It’s weird what time can do to a record. Or rather, it’s weird what time can do to the perception of a record – it’s the aural equivalent of bumping into a long-lost lover in a supermarket queue, but instead of nostalgic pangs or bitter-sweet recollection, the overriding sentiment is one of ennui. A statement of just how far apart our individual orbits have carried us.
The other day I sat down to work on something that may or may not have appeared in this weekend’s Fucked-Up Festive Fifty slot (yes, I’m aware that many posts on this site resemble the hastily-assembled rantings of a semi-literate drunkard, but amidst the loyal support to the local liquor store, I do actually invest far too much time and effort constructing something I hope is fit for public consumption). Thus I duly reclined by the stereo, notebook in hand. Two albums were played, plus a more obscure live EP recorded in a NYC club in 1993. I even got as far as jotting down a snappy opening for the piece:
It’s obscene that the world was granted Jeff Buckley – then before we knew it, he was snatched away. Two studio albums – and one of those only half-completed before that fateful dip in the Mississippi.
Now, obviously I’m going to stand by that (even if technically Buckley drowned in a tributary of the Mississippi); the sheer intensity of vocal pedigree lost (like his father) way too soon. But – and there always has to be a but – once shiny discs had started to spin within the stereo’s innards, it was becoming readily apparent that any emotional connection had been broken. That in the gap between an obsessive listening to Jeff Buckley records towards the climax of the last millennium, and today’s version of a star-struck indie kid, my perception had headed off in totally a different direction. It wasn’t that I disliked what I was hearing, but neither could I honestly admit to experiencing those expected tremors that wonderful sounds always induce.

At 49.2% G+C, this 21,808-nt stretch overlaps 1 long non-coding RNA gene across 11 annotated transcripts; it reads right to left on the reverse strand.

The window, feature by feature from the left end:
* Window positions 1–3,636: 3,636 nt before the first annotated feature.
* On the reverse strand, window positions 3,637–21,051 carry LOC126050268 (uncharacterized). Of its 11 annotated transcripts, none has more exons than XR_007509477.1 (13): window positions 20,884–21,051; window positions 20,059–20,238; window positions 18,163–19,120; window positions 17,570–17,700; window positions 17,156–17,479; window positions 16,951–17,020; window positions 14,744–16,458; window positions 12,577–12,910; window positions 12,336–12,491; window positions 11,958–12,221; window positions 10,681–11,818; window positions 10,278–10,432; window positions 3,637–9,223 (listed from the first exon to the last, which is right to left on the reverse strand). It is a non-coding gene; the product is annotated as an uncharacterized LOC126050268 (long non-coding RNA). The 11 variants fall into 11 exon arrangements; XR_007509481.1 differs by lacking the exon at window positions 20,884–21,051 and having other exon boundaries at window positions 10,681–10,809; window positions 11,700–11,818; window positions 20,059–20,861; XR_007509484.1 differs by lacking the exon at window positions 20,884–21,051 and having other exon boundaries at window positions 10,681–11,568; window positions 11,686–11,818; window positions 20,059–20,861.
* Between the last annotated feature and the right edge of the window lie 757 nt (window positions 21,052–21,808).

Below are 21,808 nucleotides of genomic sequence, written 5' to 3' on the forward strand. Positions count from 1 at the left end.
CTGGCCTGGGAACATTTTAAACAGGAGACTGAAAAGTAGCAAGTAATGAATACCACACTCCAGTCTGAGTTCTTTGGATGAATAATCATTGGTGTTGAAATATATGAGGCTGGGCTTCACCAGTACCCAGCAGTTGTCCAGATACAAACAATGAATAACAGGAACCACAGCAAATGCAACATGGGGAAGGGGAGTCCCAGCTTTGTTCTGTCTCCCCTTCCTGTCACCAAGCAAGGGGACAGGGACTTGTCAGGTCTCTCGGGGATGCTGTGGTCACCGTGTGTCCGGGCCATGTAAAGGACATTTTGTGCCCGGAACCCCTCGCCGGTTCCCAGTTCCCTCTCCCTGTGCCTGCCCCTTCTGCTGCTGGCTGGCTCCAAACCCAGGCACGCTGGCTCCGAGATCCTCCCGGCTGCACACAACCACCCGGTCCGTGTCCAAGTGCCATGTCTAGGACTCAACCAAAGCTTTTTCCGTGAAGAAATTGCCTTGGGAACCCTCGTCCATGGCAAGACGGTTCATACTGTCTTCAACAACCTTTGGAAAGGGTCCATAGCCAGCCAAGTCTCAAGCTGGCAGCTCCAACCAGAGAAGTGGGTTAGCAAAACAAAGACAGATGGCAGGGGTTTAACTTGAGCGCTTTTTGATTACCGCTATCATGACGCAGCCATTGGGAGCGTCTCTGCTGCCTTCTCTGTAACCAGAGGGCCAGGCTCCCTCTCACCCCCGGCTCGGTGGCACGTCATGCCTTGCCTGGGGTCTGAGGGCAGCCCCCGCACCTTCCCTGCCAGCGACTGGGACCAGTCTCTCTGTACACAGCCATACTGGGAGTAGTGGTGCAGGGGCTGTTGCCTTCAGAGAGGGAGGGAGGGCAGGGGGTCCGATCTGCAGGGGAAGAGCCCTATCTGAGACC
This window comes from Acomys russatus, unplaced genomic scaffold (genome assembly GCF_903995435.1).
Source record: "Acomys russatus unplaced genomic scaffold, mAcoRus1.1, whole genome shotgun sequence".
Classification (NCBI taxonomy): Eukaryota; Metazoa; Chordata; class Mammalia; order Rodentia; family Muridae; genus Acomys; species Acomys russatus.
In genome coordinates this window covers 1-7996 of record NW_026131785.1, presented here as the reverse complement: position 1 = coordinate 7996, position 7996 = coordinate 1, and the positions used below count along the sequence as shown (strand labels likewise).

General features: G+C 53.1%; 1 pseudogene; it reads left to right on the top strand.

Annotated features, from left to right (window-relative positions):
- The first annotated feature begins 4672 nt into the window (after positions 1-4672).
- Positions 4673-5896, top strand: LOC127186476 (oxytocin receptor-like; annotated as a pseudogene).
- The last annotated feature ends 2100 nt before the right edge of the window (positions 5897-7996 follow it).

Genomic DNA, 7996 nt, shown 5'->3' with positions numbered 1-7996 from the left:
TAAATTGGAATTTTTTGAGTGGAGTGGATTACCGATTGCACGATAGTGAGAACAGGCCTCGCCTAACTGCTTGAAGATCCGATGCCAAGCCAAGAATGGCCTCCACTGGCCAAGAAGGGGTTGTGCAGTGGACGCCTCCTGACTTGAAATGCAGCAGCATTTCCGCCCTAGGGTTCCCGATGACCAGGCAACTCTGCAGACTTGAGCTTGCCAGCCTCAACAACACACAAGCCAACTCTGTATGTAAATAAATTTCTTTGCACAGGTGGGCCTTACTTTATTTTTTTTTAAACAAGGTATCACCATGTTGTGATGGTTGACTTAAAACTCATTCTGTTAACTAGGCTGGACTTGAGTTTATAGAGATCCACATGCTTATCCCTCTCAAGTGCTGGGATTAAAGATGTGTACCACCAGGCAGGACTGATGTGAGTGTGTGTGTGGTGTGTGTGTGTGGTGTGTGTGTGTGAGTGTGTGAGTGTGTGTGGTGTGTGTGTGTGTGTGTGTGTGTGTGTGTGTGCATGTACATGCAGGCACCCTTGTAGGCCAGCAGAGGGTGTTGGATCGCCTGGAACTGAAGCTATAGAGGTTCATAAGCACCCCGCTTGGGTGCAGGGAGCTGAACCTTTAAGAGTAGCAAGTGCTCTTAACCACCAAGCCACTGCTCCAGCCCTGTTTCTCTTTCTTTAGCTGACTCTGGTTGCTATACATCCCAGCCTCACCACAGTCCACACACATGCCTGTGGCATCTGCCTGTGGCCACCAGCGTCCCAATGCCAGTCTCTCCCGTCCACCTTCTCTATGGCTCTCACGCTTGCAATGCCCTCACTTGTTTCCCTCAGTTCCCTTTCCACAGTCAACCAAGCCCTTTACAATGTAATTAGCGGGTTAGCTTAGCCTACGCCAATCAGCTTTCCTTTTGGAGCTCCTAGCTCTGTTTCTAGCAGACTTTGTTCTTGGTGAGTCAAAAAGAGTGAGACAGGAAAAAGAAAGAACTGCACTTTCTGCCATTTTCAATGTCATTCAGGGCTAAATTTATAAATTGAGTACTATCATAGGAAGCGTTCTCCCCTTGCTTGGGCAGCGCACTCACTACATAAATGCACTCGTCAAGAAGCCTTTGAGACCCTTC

Toiling under the principal that it’s my appreciation that’s wandered off (I don’t recall hearing that Columbia Records had remixed and remastered the back catalogue, then sneaked round to the LGM compound in the depth of night to swap discs over – although I wouldn’t put it past them), notes taken became less of a celebration of his songcraft, more a listing of baffled sentiment. Where once I heard rousing statements of emotional literacy, I’m now only able to identify a coldness. A production that’s far too clean, and an execution as if hermetically sealed.
Grace, Buckley’s début album, was released in 1994 to a wave of critical approval. Yet to take a couple of other albums released that year – most notably the sweeping majesty of Vauxhall & I, but also records by Nick Cave, Suede, the John Spencer Blues Explosion, Portishead, even Nine Inch Nails – there’s a fluid sense of context embedded within the sound, a freshness, a dynamic intrigue that’s still readily apparent seventeen years later. I don’t detect that with Jeff Buckley’s recordings – even the posthumous Sketches For My Sweetheart The Drunk, with its more abrasive inclinations, sounds to my ears like a museum piece.
As suggested, this is my loss, not a critique. The qualities that endeared his music to me back then – the emotional dexterity, the angry-young-man urgency, and yes – obviously – that stunning voice – are still there; it’s simply my ability to assimilate that’s becomes deadened through years of self-abuse and jangly guitar.
On the plus side, this does leave room for one more shoegaze track in the Fucked-Up Festive Fifty than originally envisioned. But in the meantime, an alternate version of the Buckley track that would have been featured if this were 1998 and my orbit hadn’t degraded…
Jeff Buckley / Nightmares By The Sea